April 23rd, 2022

After a challenging day, I go over the things I did well and express gratitude for the opportunity. For those things that didn’t go so great, I show myself kindness, and develop a plan on how to do things better next time.
I also do not wait until the end of my shift to rebalance. For instance, sometimes during my lunch break, I go out, enjoy the fresh air while listening to some feel-good tunes, or call/text my favorite person. Even if I only have less than five minutes, there are mindful exercises I can also do that’s effectively de-stressing.

September 19th, 2021

After taking a hot bath and eat I always do extensive research on the Facility were I am located and research how to be a better asset to my Facility. Write down questions and read. I love to learn

May 14th, 2022

Nothing is for everyone, but these are just some things that (mostly) work for me. Hope they help!

A thorough, hot shower is first. I’m a sucker for high end beauty and bath products, but the amount of time I have dictates how long/luxurious it will be. I find the shower is a solid place to sing at the top of my lungs, scream, cry, or whatever I need to do and it is the perfect place for me to practice physical grounding (which helps a naturally anxious person like me to be present in the moment).The physical sensation and metaphorical visual of everything washing off and circling a drain helps actually helps me leave some of the (physical and metaphorical 😂) grossness from the day right there.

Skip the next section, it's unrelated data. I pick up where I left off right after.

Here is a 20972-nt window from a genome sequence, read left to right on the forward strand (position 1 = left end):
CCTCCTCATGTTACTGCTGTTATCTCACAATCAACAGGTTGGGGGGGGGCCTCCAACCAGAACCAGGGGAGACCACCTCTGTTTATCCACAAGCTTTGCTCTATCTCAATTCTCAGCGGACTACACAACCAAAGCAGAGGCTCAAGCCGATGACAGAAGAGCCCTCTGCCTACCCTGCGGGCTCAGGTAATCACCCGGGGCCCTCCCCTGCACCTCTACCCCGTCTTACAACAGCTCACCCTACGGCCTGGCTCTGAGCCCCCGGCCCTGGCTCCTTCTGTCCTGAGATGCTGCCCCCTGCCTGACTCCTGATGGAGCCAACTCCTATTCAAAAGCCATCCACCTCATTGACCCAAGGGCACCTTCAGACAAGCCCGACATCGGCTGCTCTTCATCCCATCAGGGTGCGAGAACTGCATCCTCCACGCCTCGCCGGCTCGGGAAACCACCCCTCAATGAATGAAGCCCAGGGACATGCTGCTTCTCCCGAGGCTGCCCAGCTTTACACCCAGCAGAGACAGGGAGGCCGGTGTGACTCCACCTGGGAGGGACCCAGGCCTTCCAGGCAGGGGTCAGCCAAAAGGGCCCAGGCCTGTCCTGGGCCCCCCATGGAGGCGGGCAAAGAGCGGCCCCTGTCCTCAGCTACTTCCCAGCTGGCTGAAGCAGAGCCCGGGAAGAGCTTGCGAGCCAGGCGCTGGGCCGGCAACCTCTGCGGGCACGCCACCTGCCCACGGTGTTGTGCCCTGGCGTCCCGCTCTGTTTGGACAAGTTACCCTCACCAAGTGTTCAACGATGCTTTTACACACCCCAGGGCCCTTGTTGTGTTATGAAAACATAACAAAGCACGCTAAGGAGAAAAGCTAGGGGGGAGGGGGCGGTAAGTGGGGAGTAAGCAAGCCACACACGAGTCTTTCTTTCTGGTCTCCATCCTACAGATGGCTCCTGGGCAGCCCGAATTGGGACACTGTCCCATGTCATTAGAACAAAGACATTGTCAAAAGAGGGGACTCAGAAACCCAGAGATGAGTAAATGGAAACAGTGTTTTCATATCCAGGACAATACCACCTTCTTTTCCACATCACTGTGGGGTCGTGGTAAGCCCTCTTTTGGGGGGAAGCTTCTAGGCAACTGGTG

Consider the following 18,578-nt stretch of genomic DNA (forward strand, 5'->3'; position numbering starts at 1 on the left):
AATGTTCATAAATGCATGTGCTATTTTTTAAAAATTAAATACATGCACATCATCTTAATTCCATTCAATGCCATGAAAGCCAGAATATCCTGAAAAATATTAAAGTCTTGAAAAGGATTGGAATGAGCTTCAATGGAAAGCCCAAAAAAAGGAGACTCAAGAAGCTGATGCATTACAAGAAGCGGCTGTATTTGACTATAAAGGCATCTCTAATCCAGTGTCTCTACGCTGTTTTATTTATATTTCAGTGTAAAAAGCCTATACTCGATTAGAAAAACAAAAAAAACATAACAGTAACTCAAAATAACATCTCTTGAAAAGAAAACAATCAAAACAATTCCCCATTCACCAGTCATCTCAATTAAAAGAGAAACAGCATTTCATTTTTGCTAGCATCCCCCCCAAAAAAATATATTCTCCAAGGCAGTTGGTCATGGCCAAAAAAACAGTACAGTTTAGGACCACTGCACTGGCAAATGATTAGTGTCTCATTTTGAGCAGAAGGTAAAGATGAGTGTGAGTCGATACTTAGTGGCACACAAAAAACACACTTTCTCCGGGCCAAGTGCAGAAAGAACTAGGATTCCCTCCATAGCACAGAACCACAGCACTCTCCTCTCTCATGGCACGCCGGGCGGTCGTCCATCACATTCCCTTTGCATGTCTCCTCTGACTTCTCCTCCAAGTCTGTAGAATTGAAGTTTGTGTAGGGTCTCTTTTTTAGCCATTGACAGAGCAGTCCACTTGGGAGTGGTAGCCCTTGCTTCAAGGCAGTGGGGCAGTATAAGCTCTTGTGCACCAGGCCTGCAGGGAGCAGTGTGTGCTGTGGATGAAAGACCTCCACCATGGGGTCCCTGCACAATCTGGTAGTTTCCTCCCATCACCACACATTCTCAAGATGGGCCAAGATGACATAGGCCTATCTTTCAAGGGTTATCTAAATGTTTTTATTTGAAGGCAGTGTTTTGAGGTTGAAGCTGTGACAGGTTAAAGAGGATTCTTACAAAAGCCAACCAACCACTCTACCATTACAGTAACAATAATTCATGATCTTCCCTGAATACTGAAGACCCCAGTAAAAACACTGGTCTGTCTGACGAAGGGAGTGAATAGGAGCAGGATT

I snuggle or take a long trail walk with my 110lb “lap dog” and travel buddy. If it’s something I actually need to process, I might journal. If I want distraction, I’ll find a good book, podcast, or even a show to get lost in.

On my days off, if I’m home or near a beach on assignment you’ll find us there (regardless of weather.) Either there or in the woods somewhere. Anywhere that reminds me how small I am in the grand scheme of things. I also find a ton of opportunities to practice mindfulness and presence while gardening. That’s a fave. I don’t mean like, swearing to death moving the lawn, but I’ve developed a strong affinity for succulents and cacti (I’ve grown them for about 15 years now…) so I love to take care of them, propagate new plants, repot them, and redecorate my physical space.

If I’m home, I might hook up with some nurse friends to vent and overeat 😁 However, working as a traveler throughout the pandemic made finding how to decompress individually, essential. Massages and live music are two of my most favorite things and they just weren’t available then. Now that they are- a good pedicure, massage, or show can sometimes be all I need for an emotional reset!

Although it may sound odd, I’ll redecorate or clean to relax, too. When things are beyond my control, it’s proven super helpful for me to be creative and take care of the few things I actually have control over. My physical space is one of the few things. Personally, I’m unable to chill in a space that just reminds me of what needs done.

April 25th, 2022

What I usual do after stressful work time is take a shower eat and listen to some soft music with the family